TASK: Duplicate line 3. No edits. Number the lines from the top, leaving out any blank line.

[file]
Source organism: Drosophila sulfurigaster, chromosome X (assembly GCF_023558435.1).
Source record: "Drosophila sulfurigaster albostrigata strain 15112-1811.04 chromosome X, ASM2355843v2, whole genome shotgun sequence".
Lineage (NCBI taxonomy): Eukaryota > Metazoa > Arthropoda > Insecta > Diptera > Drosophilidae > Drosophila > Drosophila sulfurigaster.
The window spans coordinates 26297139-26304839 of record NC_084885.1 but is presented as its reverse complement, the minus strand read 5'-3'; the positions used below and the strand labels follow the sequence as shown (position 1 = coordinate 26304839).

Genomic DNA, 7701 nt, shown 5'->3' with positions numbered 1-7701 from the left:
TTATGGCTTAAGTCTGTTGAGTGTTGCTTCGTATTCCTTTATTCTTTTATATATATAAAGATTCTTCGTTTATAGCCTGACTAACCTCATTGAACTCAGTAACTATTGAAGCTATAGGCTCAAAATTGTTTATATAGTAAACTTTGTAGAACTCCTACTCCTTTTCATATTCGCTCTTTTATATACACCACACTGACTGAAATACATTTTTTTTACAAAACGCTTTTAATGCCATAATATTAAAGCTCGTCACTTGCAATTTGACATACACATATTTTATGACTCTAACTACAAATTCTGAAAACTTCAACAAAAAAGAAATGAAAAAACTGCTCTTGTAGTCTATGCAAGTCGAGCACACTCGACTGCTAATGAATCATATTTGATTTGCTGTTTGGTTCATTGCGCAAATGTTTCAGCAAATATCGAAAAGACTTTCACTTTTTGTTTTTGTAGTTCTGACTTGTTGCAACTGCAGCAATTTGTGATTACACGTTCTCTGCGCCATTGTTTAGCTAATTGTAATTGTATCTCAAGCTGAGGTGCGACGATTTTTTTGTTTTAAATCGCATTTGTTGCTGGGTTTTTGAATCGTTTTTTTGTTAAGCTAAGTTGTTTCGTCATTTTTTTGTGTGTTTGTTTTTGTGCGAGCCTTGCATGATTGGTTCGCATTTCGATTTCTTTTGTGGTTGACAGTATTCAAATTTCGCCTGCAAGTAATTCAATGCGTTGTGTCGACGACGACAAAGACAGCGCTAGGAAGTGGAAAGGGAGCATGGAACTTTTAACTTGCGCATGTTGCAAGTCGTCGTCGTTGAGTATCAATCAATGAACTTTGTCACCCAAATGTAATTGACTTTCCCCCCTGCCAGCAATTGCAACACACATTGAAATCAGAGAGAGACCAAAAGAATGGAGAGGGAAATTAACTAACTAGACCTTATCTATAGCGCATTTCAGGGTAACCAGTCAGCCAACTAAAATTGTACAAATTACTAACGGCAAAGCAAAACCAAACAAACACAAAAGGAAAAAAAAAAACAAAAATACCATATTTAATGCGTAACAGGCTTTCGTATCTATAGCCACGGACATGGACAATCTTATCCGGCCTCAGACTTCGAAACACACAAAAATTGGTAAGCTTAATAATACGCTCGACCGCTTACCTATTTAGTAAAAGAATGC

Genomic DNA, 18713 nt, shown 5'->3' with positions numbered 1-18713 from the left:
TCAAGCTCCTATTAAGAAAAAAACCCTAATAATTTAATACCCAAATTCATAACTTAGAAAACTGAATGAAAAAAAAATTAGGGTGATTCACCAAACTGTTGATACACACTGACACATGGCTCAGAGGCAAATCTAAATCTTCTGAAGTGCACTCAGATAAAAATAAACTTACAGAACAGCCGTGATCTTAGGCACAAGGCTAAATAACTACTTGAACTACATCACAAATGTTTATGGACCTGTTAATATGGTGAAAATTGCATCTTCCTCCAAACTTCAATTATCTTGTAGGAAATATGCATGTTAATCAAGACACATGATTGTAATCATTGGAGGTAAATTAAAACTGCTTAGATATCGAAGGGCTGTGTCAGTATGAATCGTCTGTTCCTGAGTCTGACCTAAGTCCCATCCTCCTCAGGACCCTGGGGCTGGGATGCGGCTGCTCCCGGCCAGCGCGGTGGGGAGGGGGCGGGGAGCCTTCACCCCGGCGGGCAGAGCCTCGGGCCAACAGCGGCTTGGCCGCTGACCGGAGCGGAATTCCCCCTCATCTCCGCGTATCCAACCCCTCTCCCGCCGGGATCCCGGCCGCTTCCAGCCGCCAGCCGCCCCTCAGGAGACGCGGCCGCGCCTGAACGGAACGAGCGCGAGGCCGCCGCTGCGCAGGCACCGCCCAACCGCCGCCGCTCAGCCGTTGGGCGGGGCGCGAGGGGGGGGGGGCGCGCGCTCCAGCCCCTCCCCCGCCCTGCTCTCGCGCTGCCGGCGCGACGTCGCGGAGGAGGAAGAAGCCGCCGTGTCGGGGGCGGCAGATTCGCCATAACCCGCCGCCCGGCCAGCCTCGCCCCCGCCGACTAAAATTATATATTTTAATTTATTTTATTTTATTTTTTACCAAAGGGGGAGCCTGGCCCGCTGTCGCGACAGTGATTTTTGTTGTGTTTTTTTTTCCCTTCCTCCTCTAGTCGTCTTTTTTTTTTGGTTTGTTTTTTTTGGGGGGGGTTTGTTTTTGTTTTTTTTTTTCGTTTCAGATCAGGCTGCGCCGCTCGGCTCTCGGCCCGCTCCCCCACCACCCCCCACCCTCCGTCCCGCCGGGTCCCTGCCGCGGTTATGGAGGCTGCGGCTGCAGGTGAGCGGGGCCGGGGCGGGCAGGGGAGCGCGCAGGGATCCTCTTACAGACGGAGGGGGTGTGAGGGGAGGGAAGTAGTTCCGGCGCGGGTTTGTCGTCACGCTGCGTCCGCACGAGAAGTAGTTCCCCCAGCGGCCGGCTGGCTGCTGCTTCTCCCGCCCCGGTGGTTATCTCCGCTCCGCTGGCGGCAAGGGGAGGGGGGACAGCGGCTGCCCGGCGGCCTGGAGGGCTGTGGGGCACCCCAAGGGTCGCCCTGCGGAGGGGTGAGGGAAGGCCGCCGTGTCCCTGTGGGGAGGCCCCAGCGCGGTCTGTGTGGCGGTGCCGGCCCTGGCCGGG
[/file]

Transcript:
Lineage (NCBI taxonomy): Eukaryota > Metazoa > Arthropoda > Insecta > Diptera > Drosophilidae > Drosophila > Drosophila sulfurigaster.